Sunday, February 26, 2017

Dumbing Down

Ed from Gin and Tacos on the plight of K-12 education in America:
"The most basic problem with the educational system (K-12 only; colleges have a different set of issues) is that it is increasingly expected to show improvement in a society in which so many of the measurable things affecting educational outcomes are getting worse. When you have students who are basically on their own before the age of ten, or move eight times in three years, or live in violent and impoverished homes, or go days at a time without seeing their substance-abusing parent, or spend evenings trying to decide whether to call the cops because that man is beating up Mom again but you don't want to be taken away into a foster home so what should you do, or have reached adolescence without once seeing an adult set an alarm clock to wake up and go to work, very little in terms of policy is going to matter. Give 'em vouchers, send them to charter schools, public schools, Catholic schools, whatever you want; those kids are not going to succeed. Teachers are expected to extract good test scores from students who are absent 50% of the time or don't have an adult to reliably feed and shelter them.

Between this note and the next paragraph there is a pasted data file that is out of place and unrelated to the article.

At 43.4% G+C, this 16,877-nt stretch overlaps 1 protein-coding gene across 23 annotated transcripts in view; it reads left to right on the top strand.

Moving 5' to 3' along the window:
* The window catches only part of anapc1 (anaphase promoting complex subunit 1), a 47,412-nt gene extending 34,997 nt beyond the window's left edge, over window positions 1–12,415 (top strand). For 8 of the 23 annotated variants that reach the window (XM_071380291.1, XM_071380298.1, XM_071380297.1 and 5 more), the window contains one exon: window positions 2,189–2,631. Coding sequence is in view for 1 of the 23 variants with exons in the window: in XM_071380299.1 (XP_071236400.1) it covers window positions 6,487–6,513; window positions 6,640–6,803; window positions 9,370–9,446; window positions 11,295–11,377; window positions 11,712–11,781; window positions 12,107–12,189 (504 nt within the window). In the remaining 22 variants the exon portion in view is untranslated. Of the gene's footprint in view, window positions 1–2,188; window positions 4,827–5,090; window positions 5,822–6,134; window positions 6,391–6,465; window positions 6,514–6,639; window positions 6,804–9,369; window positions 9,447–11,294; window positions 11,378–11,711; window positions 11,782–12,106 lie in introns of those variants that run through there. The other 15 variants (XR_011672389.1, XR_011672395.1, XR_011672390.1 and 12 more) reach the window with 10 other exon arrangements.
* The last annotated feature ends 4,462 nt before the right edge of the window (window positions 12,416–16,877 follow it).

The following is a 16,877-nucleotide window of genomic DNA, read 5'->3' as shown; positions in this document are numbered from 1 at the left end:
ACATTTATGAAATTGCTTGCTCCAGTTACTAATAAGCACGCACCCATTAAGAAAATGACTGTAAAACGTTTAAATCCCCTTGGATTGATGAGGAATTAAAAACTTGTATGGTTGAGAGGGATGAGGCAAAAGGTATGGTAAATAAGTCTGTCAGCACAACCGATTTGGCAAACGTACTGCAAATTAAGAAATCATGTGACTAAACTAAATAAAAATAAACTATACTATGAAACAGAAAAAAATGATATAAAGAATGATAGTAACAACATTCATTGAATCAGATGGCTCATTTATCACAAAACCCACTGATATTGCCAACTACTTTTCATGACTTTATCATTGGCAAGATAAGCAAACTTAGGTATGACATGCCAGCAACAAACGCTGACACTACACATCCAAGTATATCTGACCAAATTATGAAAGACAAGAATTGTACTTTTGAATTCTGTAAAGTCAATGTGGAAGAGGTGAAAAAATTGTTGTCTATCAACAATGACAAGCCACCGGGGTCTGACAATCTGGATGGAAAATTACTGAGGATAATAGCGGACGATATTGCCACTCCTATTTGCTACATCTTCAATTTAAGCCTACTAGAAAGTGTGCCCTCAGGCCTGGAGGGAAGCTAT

Teachers are equipped, at their best and in the best environments, to be teachers. They are not prepared to be psychologists, social workers, parents, guardians, and miracle workers. Certainly not every public school draws from a population of students as poor and disadvantaged as what I described here. But it's hardly rare. Increasingly – and vouchers will serve only to worsen this problem – public school systems are a grease trap for the students no other school would take. The kid didn't do well enough on tests for a charter or magnet school, and whatever adult supervisor is responsible for him or her can't shell out for private school. Public schools, in essence, are expected to show constant and near-miraculous improvement with a student population from which the best and most well-supported students have already been plucked out."
I taught at an American private high school for a mere two years.  The second paragraph here makes me shudder remembering a time when, on a daily basis, I was expected to wear four or five hats (parent, guidance counselor, role model, psychiatrist, cop) before getting to finally be a teacher.  (Did I mention this was an expensive private school which ostensibly should have had better resources than a public school?)

It's almost as if America as a country has given up on the Jeffersonian ideal of education as both an equalizer and a means to self- and national-improvement.

Somehow I doubt China is skimping on educational spending these days.

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